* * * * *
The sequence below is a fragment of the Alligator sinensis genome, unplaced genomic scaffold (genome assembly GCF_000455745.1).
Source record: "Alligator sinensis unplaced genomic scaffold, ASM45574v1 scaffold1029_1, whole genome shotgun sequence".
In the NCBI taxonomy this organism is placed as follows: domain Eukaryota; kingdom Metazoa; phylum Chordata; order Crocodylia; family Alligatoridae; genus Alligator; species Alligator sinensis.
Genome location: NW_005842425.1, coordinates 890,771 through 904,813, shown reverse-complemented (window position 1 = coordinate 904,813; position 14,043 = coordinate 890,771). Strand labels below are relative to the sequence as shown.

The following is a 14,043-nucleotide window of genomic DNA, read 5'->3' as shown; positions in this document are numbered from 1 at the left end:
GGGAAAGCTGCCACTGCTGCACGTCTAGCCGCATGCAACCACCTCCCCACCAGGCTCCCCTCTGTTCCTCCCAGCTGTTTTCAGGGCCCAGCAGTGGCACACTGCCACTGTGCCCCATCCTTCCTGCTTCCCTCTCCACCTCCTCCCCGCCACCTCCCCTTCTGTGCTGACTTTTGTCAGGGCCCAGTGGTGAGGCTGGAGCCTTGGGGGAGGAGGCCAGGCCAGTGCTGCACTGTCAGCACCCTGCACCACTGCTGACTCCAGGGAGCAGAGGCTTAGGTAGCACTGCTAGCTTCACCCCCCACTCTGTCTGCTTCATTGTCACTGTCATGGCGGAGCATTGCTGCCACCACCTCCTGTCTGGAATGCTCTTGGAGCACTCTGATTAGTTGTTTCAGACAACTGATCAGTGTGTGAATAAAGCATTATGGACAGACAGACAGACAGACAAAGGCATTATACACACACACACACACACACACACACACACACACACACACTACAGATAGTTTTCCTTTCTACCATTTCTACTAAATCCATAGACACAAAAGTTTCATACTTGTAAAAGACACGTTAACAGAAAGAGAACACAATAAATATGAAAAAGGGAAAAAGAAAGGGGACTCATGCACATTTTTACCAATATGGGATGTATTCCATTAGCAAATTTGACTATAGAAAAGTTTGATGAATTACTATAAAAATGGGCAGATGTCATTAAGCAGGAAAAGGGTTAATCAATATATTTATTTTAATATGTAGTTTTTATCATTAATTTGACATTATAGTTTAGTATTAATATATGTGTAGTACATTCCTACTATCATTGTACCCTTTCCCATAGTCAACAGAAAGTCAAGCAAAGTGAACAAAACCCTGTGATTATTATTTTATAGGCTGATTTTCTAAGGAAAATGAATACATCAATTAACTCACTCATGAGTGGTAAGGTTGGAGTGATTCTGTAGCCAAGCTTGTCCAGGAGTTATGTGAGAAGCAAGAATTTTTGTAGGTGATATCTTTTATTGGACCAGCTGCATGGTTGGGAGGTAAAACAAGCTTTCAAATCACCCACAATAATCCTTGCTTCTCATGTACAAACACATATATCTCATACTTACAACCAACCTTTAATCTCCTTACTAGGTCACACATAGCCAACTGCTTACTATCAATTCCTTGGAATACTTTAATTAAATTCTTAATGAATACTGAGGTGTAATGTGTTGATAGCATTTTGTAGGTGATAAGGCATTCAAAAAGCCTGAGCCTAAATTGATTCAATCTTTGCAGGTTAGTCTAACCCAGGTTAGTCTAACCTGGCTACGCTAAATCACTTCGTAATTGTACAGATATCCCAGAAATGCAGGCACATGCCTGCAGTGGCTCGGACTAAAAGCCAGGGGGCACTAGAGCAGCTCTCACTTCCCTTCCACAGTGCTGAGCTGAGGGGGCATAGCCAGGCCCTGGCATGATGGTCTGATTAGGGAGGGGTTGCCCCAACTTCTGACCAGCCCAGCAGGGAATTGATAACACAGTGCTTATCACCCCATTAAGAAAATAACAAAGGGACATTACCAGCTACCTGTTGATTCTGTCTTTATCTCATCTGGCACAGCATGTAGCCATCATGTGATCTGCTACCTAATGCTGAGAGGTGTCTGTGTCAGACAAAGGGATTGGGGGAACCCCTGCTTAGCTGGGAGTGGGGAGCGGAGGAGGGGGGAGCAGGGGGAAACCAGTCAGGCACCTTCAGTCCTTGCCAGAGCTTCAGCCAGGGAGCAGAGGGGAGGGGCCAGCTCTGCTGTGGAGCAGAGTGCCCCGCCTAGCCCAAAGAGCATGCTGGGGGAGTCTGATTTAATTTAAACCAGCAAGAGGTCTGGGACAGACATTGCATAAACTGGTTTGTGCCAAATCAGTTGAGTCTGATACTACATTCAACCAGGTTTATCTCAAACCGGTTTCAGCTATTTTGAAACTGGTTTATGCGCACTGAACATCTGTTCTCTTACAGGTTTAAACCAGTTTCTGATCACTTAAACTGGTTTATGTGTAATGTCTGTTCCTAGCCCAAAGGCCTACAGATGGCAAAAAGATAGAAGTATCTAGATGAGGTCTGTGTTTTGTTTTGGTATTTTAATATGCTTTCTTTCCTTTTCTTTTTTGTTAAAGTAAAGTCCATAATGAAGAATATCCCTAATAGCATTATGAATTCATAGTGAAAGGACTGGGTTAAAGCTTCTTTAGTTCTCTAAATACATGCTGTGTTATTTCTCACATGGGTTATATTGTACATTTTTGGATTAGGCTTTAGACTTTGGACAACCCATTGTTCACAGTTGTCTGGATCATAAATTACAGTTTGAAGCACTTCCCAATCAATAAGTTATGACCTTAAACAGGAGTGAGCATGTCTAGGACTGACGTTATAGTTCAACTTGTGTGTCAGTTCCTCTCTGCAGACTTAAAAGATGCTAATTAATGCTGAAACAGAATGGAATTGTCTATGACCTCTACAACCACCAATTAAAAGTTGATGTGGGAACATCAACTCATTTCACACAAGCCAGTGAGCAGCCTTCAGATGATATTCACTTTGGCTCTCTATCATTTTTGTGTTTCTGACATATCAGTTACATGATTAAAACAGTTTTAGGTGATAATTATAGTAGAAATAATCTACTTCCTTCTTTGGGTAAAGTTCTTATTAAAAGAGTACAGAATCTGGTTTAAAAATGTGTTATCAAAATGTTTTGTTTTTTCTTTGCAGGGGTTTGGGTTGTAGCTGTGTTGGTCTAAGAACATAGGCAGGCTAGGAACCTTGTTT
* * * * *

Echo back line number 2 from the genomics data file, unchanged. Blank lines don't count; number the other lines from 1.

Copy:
Source record: "Alligator sinensis unplaced genomic scaffold, ASM45574v1 scaffold1029_1, whole genome shotgun sequence".